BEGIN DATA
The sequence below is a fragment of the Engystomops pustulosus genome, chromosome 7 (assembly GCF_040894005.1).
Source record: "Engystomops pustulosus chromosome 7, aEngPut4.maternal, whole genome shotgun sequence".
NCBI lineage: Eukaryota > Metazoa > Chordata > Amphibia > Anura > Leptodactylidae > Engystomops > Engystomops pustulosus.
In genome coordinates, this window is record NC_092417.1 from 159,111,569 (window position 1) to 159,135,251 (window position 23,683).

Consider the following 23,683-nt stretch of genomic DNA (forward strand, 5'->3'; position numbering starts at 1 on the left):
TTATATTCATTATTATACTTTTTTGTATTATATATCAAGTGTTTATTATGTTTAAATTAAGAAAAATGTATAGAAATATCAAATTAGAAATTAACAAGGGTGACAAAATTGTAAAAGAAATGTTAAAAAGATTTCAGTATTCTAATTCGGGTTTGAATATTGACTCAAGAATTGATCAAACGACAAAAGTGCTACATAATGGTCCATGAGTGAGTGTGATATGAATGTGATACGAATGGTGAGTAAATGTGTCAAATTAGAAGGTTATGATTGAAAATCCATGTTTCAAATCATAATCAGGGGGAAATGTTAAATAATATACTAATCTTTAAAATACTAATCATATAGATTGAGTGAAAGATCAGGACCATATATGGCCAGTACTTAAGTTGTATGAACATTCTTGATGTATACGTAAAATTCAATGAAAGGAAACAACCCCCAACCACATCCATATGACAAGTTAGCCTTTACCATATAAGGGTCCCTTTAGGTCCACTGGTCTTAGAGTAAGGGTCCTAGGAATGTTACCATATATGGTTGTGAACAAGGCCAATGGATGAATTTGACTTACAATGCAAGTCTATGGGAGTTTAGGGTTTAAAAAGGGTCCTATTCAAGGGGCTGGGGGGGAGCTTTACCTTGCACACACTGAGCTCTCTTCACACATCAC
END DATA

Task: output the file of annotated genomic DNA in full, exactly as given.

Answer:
The sequence below is a fragment of the Engystomops pustulosus genome, chromosome 7 (assembly GCF_040894005.1).
Source record: "Engystomops pustulosus chromosome 7, aEngPut4.maternal, whole genome shotgun sequence".
NCBI lineage: Eukaryota > Metazoa > Chordata > Amphibia > Anura > Leptodactylidae > Engystomops > Engystomops pustulosus.
In genome coordinates, this window is record NC_092417.1 from 159,111,569 (window position 1) to 159,135,251 (window position 23,683).

Consider the following 23,683-nt stretch of genomic DNA (forward strand, 5'->3'; position numbering starts at 1 on the left):
TTATATTCATTATTATACTTTTTTGTATTATATATCAAGTGTTTATTATGTTTAAATTAAGAAAAATGTATAGAAATATCAAATTAGAAATTAACAAGGGTGACAAAATTGTAAAAGAAATGTTAAAAAGATTTCAGTATTCTAATTCGGGTTTGAATATTGACTCAAGAATTGATCAAACGACAAAAGTGCTACATAATGGTCCATGAGTGAGTGTGATATGAATGTGATACGAATGGTGAGTAAATGTGTCAAATTAGAAGGTTATGATTGAAAATCCATGTTTCAAATCATAATCAGGGGGAAATGTTAAATAATATACTAATCTTTAAAATACTAATCATATAGATTGAGTGAAAGATCAGGACCATATATGGCCAGTACTTAAGTTGTATGAACATTCTTGATGTATACGTAAAATTCAATGAAAGGAAACAACCCCCAACCACATCCATATGACAAGTTAGCCTTTACCATATAAGGGTCCCTTTAGGTCCACTGGTCTTAGAGTAAGGGTCCTAGGAATGTTACCATATATGGTTGTGAACAAGGCCAATGGATGAATTTGACTTACAATGCAAGTCTATGGGAGTTTAGGGTTTAAAAAGGGTCCTATTCAAGGGGCTGGGGGGGAGCTTTACCTTGCACACACTGAGCTCTCTTCACACATCAC